A fill plate 75 is affixed to the portion of flange 73 around the outlet of fill passage 37. Spacers 38 are mounted upon fill plate 73, with mold plate 41 supported on the fill plate between the spacers. Of course, spacers 38 should have a thickness closely matched to that of mold plate 41 to afford an appropriate sealing effect for mold cavity 42 while still allowing the necessary horizontal reciprocal motion of the mold plate as described above. The molding station includes a breather plate 76 which is supported on spacers 38 and the cover plate 46 positioned above plate 76. The cover, plates 46 and 76 cover mold plate 41 and its mold cavity 42. The mold cover 46,76 of machine 20 may have the structural attributes described in Richards U.S. Pat. No. 4,097,961 whereas fill plate 75 may incorporate the features set forth in Sandberg et al U.S. Pat. No. 4,356,595 or in Sandberg U.S. Pat. No. 4,372,008.
The basic operation of molding station 40 is as previously described. Ground meat, chicken, fish or other food product is impelled along the bottom of hopper 26 by feed screws 28 and is urged through hopper extension 31 into feed passage 32, as indicated by arrows A in FIGS. 4 and 5. When all of the continuous passage through casting 71, comprising feed passage 32, the bore of pump cylinder 72, and fill passage 37 is filled with food product, then each subsequent retract stroke of plunger 34 tends to produce a vacuum in the bore of pump 33 that draws additional food product down into the pump cylinder. During each cycle of operation of machine 20, plunger 34 is driven into cylinder 72 in the direction of arrow B (FIGS. 3 and 4) and places the food product in fill passage 37 under pressure, determined by the pressure applied at cylinder 35. This causes the food product to move through pump 33 and into fill passage 37 as indicated by arrow C in FIG. 4.
When mold plate 41 reaches its fill position, as shown in FIG. 3, with mold cavity 42 over the open outlet end of fill passage 37, the food product moves, under pressure, from the fill passage up through fill plate 75 and into the mold cavity; see arrows D and E in FIGS. 4 and 5. In this manner, a molded food patty is formed in cavity 42 and that food patty is subsequently discharged from the cavity when mold plate 41 moves to its knock-out position in a subsequent portion of the machine cycle (see FIG. 6).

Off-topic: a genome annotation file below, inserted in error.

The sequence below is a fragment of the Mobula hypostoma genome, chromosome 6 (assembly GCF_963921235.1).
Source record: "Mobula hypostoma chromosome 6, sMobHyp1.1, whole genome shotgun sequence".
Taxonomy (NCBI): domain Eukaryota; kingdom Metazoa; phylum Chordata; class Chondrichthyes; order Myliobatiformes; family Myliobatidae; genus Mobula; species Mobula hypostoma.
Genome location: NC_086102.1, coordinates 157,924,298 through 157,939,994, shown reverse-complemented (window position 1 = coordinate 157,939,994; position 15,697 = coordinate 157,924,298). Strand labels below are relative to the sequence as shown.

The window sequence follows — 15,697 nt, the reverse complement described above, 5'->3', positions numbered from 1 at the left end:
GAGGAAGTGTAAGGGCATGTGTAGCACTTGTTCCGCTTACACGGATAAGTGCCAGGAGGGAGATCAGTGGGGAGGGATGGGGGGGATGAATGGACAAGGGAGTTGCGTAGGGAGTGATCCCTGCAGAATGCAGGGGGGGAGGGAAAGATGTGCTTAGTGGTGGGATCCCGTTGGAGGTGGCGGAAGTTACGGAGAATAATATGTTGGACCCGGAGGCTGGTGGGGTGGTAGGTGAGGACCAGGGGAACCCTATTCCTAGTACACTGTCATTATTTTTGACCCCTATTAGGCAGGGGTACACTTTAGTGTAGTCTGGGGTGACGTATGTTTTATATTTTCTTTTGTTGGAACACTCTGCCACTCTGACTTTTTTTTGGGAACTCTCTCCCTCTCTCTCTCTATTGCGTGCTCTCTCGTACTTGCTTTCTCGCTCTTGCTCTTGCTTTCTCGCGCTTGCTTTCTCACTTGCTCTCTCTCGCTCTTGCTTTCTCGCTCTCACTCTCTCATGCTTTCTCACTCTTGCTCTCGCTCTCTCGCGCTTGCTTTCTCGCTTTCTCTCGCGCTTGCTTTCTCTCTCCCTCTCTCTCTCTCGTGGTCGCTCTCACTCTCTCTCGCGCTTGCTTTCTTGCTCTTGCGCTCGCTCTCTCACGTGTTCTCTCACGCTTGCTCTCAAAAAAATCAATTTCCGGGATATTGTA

As previously noted, patty molding machine 20 is a relatively small machine. Indeed, in the preferred construction, the usable width of mold plate 41 across its path of movement is about six inches so that the machine can produce only one patty of substantial size or two or three quite small patties in each cycle or stroke. Patty molding machine 20 need not be slow in its operation; as indicated in FIG. 6, the molding machine may function at a speed of sixty-five strokes per minute. Even higher speeds would be possible. On the other hand, machine operation can be slowed down substantially, to as low as about twenty-two strokes per minute, simply by increasing the post knock-out dwell interval indicated in FIG. 6. The use of hydraulic pressure motors, such as rotary motors 29 and linear motors 36, 45, and 52 throughout patty molding machine 20 makes it possible to effect this change without upsetting the timing relationships between any of the machine functions. In this manner, patty molding machine 20 is effectively adapted to operate over a broad range of cyclic speeds, a range that permits matching it with the speed requirements of other production equipment such as a cheese slice applicator, a packaging machine, a cuber or perforator, etc.